Read More: About This Issue
December 11, 2019

On the cover: Writer/photographer Mark Bennett photographed the Cirque Lodge EC130, piloted by Matt Hewlett, over the countryside near Orem, Utah. A substance abuse treatment center, Cirque Lodge uses helicopter rides as a tool to encourage its residents to begin recovery. Read more about how a helicopter ride can save a life in "One Flight at a Time."

Read More: Mil2Civ Transition: Start NOW
December 10, 2019

Mil2Civ workshop at Expo a must for military aviators.

In an effort to assist military pilots and maintenance technicians who may be thinking about transitioning into a civil aviation career, I offer a bit of guidance. Attend helicopter industry meetings starting now, even if your retirement or ETS is years away. Learn about the important ways in which civil aviation regulations and culture differ from the military’s. Most important, network, network, network.

Read More: Read the Media Coverage of Our Industry Lately? You Should.
December 10, 2019

I think we all realize that our industry’s public image is slanted more toward the negative than the positive.

Preliminary research at HAI reveals that roughly 80% of media coverage that mentions helicopters is negative. Yes, I said 80%. It appears that missions such as firefighting, law enforcement, air ambulance, and maintaining the national power grid only appear in about 1 in 5 media stories. What we do best would appear to not be of high interest to the media.

Read More: Make This Election Work for You
December 10, 2019

Engaging with candidates builds relationships that matter.

Ah, campaign season in America—isn’t it grand? With the amount of media and attention focused on the November 2020 elections, you may be excused for thinking the presidential elections were right around the corner. Although watching other recent international elections shows that it isn’t just America that enjoys a good campaign season with exciting political results.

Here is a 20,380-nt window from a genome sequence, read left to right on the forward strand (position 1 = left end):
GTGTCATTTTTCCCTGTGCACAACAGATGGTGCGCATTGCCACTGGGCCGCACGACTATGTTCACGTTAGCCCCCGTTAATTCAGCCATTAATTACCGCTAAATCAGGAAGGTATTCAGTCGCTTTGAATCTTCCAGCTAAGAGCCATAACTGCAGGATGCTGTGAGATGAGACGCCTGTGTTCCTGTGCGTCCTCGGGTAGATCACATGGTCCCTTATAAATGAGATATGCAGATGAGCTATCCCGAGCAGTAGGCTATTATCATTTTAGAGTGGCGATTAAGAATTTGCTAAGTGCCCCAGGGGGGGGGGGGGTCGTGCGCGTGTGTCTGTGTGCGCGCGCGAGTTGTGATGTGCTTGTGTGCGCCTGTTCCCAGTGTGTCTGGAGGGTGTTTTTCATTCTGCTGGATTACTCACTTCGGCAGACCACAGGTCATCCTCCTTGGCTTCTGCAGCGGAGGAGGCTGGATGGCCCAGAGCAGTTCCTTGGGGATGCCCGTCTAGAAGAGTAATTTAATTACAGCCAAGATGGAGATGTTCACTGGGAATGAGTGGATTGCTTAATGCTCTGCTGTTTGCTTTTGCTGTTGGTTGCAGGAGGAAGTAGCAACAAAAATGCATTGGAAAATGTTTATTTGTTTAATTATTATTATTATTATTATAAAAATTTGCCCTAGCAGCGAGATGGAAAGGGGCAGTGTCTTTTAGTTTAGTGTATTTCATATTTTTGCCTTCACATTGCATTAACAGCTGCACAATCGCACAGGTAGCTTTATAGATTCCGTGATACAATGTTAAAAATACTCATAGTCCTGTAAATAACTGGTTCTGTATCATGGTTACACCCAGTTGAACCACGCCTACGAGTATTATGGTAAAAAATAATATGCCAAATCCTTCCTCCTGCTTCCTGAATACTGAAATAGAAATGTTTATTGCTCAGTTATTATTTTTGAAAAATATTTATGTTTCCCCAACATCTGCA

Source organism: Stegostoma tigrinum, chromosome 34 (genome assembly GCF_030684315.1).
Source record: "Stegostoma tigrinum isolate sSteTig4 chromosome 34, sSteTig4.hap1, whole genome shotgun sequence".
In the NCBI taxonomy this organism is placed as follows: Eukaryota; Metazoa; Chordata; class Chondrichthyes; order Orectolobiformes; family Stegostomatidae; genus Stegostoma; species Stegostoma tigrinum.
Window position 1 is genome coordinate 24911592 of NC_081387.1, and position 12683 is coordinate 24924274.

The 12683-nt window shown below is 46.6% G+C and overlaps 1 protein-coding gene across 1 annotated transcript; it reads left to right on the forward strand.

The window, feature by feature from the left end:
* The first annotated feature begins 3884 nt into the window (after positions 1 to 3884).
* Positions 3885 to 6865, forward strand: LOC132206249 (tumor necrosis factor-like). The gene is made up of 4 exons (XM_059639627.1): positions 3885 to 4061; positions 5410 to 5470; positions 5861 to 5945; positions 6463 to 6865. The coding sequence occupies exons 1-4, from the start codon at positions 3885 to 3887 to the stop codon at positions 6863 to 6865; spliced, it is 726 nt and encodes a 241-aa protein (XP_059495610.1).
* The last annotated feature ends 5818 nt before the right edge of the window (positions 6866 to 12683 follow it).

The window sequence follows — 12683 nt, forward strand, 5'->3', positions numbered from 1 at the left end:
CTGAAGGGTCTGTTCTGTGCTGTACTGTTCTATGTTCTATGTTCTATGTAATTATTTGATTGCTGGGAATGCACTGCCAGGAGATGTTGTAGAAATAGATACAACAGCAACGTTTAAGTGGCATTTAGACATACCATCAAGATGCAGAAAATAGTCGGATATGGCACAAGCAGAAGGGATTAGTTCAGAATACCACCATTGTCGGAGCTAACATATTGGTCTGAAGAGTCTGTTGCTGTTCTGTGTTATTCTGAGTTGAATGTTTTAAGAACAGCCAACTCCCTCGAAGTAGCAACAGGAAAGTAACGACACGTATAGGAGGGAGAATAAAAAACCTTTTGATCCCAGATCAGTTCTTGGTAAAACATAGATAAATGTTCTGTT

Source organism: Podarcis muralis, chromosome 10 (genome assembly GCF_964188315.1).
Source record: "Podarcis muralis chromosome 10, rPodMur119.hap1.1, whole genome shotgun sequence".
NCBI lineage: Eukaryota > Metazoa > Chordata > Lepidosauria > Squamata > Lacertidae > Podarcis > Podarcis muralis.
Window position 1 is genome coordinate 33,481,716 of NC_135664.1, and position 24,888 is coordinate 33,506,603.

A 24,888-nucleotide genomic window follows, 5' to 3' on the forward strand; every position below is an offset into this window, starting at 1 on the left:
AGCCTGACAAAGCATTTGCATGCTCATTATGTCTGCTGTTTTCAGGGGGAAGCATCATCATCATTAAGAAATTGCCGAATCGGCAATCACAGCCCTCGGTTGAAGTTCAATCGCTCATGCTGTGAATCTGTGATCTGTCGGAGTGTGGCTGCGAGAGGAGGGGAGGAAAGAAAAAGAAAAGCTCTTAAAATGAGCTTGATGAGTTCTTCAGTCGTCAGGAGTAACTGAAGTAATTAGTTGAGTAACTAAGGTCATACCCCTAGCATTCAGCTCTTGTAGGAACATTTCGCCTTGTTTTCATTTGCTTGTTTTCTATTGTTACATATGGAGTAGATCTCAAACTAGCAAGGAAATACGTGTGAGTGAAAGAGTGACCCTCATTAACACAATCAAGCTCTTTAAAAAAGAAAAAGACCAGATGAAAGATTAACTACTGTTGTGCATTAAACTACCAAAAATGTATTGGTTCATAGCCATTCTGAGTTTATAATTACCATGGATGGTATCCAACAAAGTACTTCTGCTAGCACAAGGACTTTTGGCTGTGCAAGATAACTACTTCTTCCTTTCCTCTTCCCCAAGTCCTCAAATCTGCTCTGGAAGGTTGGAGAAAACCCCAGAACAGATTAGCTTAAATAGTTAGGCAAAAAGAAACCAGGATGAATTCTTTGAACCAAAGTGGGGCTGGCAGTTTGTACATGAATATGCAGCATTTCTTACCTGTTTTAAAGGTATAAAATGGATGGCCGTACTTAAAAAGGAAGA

Read More: Annual Aerial Firefighting Safety Conference Concludes in Boise, Idaho
December 10, 2019

HAI recently completed the annual AeriaL Firefighting Safety Conference, putting a wrap on what has traditionally been the end of the fire season in the Northern Hemisphere.

Over 250 people registered for the two-day event in Boise, Idaho, representing nearly 150 companies, organizations, associations, and agencies involved in aerial firefighting, making it one of the largest such events yet. Representatives of 23 companies associated with the firefighting sector also exhibited at the conference.

“While we didn’t have any vital issues to address this year, it was still a very good conference,” says HAI Vice President of Operations Chris Martino. “Many of these people are competitors in the field, but this event brings them all together for the common goal of safety. They take significant interest in flying safely and professionally, collaborating on best practices, and the opportunity to network away from the fire lines.”

Day 1 of the event began with a meeting of HAI’s Aerial Firefighting and Natural Resources Working Group, led by Chairman Brian Beattie of Croman Corp. This was followed by safety briefings by Keith Raley of the US Department of the Interior (DoI) and Eric Shambora and Michael Reid from the US Forest Service (USFS).

After lunch, Vince Welbaum, representing the state of Colorado, held a presentation on the use of night-vision goggles (NVG) in aerial firefighting. John Shea, HAI’s director of government affairs, then spoke on how legislation can affect safety. Michael O’Shea of the FAA made the final presentation of the afternoon, speaking on unmanned aircraft systems.

On the second day of the conference, the USFS and DoI held their semiannual aerial firefighting interagency meeting and briefing. This twice-yearly event is also held at HAI HELI-EXPO®. Both events provide a forum where helicopter operators and other contractors can meet face-to-face with government officials to discuss safety, contracting questions, and other issues facing the firefighting community.

Read More: Mars Helicopter Coming to HAI HELI-EXPO
December 10, 2019

HAI HELI-EXPO® has long been a platform for the debut of new aircraft and new technology, but a special presentation at the 2020 show in Anaheim is sure to be out of this world.

Through the efforts of NASA and its Jet Propulsion Laboratory (JPL), the NASA Mars Helicopter is going to make a special appearance at HAI HELI-EXPO in advance of its July 2020 mission to explore Earth’s next-door neighbor. The NASA Mars 2020 mission will carry the one-of-a-kind aircraft, designed specifically for flight in the special conditions posed by the Martian environment.